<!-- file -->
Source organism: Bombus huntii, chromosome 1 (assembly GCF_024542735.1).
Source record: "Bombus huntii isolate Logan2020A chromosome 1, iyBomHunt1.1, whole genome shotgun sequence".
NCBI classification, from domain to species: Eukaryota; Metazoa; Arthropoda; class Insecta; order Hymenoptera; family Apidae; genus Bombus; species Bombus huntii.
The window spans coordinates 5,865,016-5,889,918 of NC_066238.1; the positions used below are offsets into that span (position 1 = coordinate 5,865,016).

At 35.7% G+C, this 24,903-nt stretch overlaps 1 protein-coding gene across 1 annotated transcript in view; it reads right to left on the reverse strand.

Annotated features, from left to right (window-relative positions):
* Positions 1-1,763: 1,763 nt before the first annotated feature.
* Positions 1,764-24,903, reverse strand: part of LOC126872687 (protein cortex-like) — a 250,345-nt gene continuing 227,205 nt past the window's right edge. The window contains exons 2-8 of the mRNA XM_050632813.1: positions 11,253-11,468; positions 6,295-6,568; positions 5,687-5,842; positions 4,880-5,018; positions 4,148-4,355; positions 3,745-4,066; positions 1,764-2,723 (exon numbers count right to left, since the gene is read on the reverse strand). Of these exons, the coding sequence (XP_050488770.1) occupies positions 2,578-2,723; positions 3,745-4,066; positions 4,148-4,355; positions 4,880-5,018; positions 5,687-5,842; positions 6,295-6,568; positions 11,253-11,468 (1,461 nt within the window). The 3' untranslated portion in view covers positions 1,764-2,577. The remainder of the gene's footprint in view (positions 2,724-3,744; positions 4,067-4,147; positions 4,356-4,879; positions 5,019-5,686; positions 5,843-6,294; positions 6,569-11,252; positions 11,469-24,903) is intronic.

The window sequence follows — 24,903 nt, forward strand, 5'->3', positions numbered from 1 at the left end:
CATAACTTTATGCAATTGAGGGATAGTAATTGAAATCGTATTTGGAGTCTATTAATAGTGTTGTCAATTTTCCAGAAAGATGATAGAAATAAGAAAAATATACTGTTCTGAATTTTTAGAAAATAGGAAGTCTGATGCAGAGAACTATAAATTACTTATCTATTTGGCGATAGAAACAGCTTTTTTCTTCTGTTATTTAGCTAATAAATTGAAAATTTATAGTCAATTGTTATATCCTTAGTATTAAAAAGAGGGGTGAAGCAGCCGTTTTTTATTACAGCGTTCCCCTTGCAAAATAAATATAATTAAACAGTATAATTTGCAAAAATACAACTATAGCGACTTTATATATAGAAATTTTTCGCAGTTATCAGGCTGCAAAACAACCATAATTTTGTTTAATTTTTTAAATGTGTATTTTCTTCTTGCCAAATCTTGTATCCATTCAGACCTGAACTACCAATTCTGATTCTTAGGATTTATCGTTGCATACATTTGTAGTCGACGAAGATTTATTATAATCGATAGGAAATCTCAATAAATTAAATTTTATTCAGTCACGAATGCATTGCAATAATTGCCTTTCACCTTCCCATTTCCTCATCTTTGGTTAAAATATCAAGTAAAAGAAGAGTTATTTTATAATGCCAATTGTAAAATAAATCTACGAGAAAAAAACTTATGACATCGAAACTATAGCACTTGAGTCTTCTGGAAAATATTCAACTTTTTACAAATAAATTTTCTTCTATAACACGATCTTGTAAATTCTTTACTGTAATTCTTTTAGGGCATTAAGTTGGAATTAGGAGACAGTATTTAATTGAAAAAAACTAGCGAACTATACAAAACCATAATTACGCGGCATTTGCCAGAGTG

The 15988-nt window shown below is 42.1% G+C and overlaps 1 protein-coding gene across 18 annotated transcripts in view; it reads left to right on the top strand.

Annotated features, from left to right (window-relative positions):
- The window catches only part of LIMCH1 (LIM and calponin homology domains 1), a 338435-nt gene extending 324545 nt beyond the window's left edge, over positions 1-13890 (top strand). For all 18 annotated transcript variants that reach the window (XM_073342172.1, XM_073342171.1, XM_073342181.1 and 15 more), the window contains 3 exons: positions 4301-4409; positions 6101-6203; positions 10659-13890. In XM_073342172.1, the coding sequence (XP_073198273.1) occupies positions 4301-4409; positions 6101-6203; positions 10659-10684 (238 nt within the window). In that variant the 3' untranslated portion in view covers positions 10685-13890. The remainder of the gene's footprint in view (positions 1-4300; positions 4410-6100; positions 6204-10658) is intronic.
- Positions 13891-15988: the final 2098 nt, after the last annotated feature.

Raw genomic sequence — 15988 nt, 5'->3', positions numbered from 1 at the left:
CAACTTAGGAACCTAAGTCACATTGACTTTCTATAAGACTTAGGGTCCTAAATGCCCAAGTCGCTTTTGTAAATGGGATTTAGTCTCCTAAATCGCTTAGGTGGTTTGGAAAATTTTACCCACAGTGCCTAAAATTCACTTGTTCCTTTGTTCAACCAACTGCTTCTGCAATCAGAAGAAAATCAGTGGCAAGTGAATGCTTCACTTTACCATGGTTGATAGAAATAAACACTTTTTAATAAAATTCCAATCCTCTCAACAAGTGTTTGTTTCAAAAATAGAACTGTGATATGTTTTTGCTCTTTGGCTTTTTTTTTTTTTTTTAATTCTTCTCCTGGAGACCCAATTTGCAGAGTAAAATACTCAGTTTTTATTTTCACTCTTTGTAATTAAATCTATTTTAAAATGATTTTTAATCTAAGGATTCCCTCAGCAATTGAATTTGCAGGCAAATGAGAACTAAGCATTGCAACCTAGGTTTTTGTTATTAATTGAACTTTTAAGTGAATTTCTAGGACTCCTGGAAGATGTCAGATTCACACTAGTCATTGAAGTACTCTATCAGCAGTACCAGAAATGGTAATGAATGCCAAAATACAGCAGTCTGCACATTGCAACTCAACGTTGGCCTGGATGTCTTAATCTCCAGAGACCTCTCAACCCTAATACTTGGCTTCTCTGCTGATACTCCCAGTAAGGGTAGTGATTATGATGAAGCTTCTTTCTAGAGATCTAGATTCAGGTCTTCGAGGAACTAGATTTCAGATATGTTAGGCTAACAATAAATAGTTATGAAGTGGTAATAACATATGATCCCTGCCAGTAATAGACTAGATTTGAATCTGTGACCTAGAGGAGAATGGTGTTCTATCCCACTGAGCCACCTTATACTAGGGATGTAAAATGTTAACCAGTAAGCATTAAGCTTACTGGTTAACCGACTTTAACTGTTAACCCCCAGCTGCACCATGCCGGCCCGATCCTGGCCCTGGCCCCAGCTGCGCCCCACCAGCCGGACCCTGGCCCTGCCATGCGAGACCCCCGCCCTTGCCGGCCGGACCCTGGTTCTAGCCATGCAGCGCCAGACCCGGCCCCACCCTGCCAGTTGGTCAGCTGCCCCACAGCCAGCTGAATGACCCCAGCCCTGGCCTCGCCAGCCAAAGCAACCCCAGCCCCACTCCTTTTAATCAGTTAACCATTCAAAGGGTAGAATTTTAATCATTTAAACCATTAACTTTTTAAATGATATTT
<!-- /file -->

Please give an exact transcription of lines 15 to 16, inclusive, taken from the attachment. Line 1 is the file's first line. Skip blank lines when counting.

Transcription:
Raw genomic sequence — 15988 nt, 5'->3', positions numbered from 1 at the left:
CAACTTAGGAACCTAAGTCACATTGACTTTCTATAAGACTTAGGGTCCTAAATGCCCAAGTCGCTTTTGTAAATGGGATTTAGTCTCCTAAATCGCTTAGGTGGTTTGGAAAATTTTACCCACAGTGCCTAAAATTCACTTGTTCCTTTGTTCAACCAACTGCTTCTGCAATCAGAAGAAAATCAGTGGCAAGTGAATGCTTCACTTTACCATGGTTGATAGAAATAAACACTTTTTAATAAAATTCCAATCCTCTCAACAAGTGTTTGTTTCAAAAATAGAACTGTGATATGTTTTTGCTCTTTGGCTTTTTTTTTTTTTTTTAATTCTTCTCCTGGAGACCCAATTTGCAGAGTAAAATACTCAGTTTTTATTTTCACTCTTTGTAATTAAATCTATTTTAAAATGATTTTTAATCTAAGGATTCCCTCAGCAATTGAATTTGCAGGCAAATGAGAACTAAGCATTGCAACCTAGGTTTTTGTTATTAATTGAACTTTTAAGTGAATTTCTAGGACTCCTGGAAGATGTCAGATTCACACTAGTCATTGAAGTACTCTATCAGCAGTACCAGAAATGGTAATGAATGCCAAAATACAGCAGTCTGCACATTGCAACTCAACGTTGGCCTGGATGTCTTAATCTCCAGAGACCTCTCAACCCTAATACTTGGCTTCTCTGCTGATACTCCCAGTAAGGGTAGTGATTATGATGAAGCTTCTTTCTAGAGATCTAGATTCAGGTCTTCGAGGAACTAGATTTCAGATATGTTAGGCTAACAATAAATAGTTATGAAGTGGTAATAACATATGATCCCTGCCAGTAATAGACTAGATTTGAATCTGTGACCTAGAGGAGAATGGTGTTCTATCCCACTGAGCCACCTTATACTAGGGATGTAAAATGTTAACCAGTAAGCATTAAGCTTACTGGTTAACCGACTTTAACTGTTAACCCCCAGCTGCACCATGCCGGCCCGATCCTGGCCCTGGCCCCAGCTGCGCCCCACCAGCCGGACCCTGGCCCTGCCATGCGAGACCCCCGCCCTTGCCGGCCGGACCCTGGTTCTAGCCATGCAGCGCCAGACCCGGCCCCACCCTGCCAGTTGGTCAGCTGCCCCACAGCCAGCTGAATGACCCCAGCCCTGGCCTCGCCAGCCAAAGCAACCCCAGCCCCACTCCTTTTAATCAGTTAACCATTCAAAGGGTAGAATTTTAATCATTTAAACCATTAACTTTTTAAATGATATTT